Four separate studies will be undertaken to determine the economic, social, cultural and wellbeing impact of Eurovision on Liverpool city region. Tony McDonough reports
Eurovision is now less than a month away and the immediate impact on Liverpool has already been significant.
Tens of thousands of people are expected to descend on the city for the global TV event which takes place at the waterfront M&S Arena on the waterfront on Saturday, May 13. Liverpool, along with the BBC, is hosting the contest in place of Ukraine, last year’s winner.
Celebrations will begin in earnest on Friday, May 5, when the ‘Eurovision Village’ opens at the Pier Head. This will play host to multiple cultural events and performances in the run up to the big day.
Liverpool city centre’s visitor economy will benefit to the tune of millions of pounds and there is already tangible excitement in the city as Eurovision gets closer.
Once the party is over four studies will get under way. The will look to measure the economic, social, cultural and wellbeing impact of Eurovision on the whole of Liverpool city region.
They will help researchers to understand the scale and extent of these impacts, which in turn helps in the bidding for, planning of, and delivery of future large scale events and cultural activity.
Metro Mayor Steve Rotheram and the Liverpool City Region Combined Authority, working in partnership with Liverpool City Council, DCMS and the Arts and Humanities Research Council (AHRC) have commissioned AMION Consulting to undertake an economic impact assessment.
It will seek to understand the impact on increased investment, tourism and upskilling within the creative industries across the city region, and the wider North West.
A second study will explores two questions: Eurovision’s role in developing shared values and mutual relationships during a time of conflict; and the role and impact of Eurovision within city/nation branding and ‘soft power’.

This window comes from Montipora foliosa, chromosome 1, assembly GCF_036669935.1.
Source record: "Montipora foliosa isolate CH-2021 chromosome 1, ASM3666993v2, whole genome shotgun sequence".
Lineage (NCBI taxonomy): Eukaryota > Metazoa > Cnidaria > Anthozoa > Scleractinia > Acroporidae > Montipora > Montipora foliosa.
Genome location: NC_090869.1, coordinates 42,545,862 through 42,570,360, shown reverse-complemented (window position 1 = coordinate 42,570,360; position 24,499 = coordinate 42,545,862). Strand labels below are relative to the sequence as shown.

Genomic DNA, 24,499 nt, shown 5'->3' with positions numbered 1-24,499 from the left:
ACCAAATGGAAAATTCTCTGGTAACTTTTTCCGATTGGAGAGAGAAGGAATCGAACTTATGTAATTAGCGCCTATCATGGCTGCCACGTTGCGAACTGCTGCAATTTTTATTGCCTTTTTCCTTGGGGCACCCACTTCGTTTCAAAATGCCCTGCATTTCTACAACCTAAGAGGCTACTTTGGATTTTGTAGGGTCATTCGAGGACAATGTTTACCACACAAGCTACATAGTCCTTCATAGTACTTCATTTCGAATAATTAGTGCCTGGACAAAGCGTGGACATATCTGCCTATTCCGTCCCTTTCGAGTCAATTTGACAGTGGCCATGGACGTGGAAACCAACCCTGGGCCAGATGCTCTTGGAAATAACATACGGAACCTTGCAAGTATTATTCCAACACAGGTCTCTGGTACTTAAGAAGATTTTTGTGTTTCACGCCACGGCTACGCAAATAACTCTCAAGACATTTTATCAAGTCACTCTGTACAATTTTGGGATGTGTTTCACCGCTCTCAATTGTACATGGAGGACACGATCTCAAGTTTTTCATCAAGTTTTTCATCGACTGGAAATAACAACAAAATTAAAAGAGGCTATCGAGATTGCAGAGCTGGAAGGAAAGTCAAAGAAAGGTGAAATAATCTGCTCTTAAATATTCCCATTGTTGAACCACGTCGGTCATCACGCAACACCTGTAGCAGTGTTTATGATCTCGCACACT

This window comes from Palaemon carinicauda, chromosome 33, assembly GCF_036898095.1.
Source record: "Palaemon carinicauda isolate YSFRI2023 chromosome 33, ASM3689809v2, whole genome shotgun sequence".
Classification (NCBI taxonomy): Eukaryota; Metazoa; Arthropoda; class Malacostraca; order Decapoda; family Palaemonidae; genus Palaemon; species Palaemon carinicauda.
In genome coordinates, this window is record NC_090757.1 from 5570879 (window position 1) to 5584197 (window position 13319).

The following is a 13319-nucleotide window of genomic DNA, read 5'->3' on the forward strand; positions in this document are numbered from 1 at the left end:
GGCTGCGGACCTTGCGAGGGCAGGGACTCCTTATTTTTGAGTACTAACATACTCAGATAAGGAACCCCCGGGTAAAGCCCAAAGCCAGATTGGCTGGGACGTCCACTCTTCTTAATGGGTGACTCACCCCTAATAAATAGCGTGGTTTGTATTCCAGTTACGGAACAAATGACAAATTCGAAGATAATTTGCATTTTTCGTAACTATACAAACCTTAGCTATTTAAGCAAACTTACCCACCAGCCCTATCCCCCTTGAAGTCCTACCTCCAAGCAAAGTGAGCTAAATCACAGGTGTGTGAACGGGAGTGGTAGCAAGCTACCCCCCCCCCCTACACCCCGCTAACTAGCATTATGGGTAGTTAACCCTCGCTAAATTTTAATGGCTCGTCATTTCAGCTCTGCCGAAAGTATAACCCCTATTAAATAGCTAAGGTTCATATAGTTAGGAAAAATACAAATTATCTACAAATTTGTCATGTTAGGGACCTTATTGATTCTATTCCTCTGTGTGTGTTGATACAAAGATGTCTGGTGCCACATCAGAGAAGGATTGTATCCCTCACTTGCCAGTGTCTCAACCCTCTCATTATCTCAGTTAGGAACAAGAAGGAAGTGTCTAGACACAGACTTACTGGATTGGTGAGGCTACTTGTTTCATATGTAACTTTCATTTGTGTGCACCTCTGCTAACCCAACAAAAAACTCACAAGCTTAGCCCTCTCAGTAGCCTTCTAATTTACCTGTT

This research has been commissioned by the British Council in partnership with Liverpool City Council and the Department for Culture, Media and Sport.
The project is led by the University of Hull with a team of consultants from the University of Brighton, the University of Southampton and Royal Holloway (University of London).
Liverpool John Moores University is undertaking research to look into the health risk of behaviours associated with nightlife during the Eurovision period.
A survey will examine individuals’ past, present and future use of alcohol and drugs – as well as looking at sexual behaviours, exposure to anti-social behaviour and violence and feelings of safety during Eurovision week.
And finally, the University of Liverpool, working in partnership with Liverpool City Council, the Department for Culture, Media and Sport and Spirit of 2012 are delivering an evaluation programme.
This well examine whether hosting the song contest will impact the wellbeing and sense of community of local residents.
Beginning with baseline and follow-up surveys, around 1,300 residents will be asked about their engagement with Eurovision and its associated community events.
Steve Rotheram said: “The chance to host a global spectacle such as the Eurovision Song Contest is an opportunity that doesn’t come around very often – especially for a city in the UK. That’s why so many cities bid for the accolade.
“As an international event that attracts guests, media and attention from around the world, we’re expecting thousands upon thousands of visitors to descend on the Liverpool city region for a week-long celebration of music, dance, fun and frivolity.
“The £2m that the Combined Authority is contributing towards the staging of Eurovision is just a fraction of the economic return we expect to see from the event.
“It is predicted to inject £25m into the city region economy in May alone. But the intangible contribution of broadcasting our brand to an international audience could be invaluable.”
Director of public health for Liverpool, Professor Matthew Ashton, added: “I’m especially interested in how hosting this fantastic event will impact on local residents.
“These studies will not only contribute to the development of hosting major events in the future – but will also help us to understand how events like this can benefit the local communities in which they are hosted.”